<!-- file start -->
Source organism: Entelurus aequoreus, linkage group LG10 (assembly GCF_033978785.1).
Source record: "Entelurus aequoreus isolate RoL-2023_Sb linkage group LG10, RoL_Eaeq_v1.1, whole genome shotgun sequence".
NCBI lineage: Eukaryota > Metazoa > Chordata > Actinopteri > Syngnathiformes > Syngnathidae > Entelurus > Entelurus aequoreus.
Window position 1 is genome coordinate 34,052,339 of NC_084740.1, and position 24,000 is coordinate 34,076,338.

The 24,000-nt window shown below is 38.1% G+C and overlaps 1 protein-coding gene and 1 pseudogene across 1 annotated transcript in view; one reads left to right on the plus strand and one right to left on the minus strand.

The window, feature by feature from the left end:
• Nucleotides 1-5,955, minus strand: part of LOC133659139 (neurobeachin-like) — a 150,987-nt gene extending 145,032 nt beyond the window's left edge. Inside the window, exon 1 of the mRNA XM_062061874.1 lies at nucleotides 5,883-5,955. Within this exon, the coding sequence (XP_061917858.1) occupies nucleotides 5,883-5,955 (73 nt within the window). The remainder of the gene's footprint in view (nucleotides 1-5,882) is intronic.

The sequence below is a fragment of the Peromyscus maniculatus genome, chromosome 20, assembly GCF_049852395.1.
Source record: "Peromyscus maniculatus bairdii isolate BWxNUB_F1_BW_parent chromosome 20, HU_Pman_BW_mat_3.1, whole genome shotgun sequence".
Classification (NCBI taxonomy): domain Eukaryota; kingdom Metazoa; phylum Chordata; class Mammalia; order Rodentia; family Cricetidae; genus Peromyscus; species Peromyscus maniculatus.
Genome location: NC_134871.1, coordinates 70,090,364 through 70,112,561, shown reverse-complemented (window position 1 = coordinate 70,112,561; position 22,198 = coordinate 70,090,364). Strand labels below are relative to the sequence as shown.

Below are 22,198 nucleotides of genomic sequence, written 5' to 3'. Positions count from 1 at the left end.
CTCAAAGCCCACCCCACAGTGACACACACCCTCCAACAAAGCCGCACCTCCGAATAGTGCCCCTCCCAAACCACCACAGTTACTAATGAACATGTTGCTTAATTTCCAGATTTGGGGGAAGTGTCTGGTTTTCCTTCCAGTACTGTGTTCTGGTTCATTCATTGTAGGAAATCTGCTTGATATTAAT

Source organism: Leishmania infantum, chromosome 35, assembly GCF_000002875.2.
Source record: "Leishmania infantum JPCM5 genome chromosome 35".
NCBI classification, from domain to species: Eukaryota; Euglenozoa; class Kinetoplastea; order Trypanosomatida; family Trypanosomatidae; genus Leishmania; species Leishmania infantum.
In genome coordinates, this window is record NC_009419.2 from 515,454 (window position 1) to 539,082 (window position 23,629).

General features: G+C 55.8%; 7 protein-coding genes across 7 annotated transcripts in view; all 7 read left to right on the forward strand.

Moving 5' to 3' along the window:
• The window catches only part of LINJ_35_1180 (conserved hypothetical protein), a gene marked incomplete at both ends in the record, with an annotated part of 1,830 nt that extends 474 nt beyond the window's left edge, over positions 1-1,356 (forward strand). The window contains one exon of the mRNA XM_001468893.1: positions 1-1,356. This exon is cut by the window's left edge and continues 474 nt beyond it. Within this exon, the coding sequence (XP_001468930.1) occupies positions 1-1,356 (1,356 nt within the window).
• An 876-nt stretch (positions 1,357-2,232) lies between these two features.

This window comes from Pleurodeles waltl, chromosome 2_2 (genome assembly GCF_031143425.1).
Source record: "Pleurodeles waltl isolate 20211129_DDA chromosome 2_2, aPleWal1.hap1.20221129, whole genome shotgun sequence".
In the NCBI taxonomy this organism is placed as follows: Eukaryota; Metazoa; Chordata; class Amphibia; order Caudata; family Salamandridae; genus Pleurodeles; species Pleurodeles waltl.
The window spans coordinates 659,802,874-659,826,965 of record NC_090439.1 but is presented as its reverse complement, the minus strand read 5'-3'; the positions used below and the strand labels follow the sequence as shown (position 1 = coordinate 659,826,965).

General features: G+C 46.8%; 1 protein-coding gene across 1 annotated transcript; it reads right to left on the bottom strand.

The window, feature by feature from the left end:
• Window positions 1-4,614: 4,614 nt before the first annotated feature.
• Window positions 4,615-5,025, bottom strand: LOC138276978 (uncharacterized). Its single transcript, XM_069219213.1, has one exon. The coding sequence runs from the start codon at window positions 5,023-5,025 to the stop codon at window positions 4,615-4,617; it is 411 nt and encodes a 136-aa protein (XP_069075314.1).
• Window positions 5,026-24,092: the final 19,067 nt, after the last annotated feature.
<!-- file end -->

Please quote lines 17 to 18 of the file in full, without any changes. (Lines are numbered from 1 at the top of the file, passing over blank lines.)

In genome coordinates, this window is record NC_009419.2 from 515,454 (window position 1) to 539,082 (window position 23,629).

General features: G+C 55.8%; 7 protein-coding genes across 7 annotated transcripts in view; all 7 read left to right on the forward strand.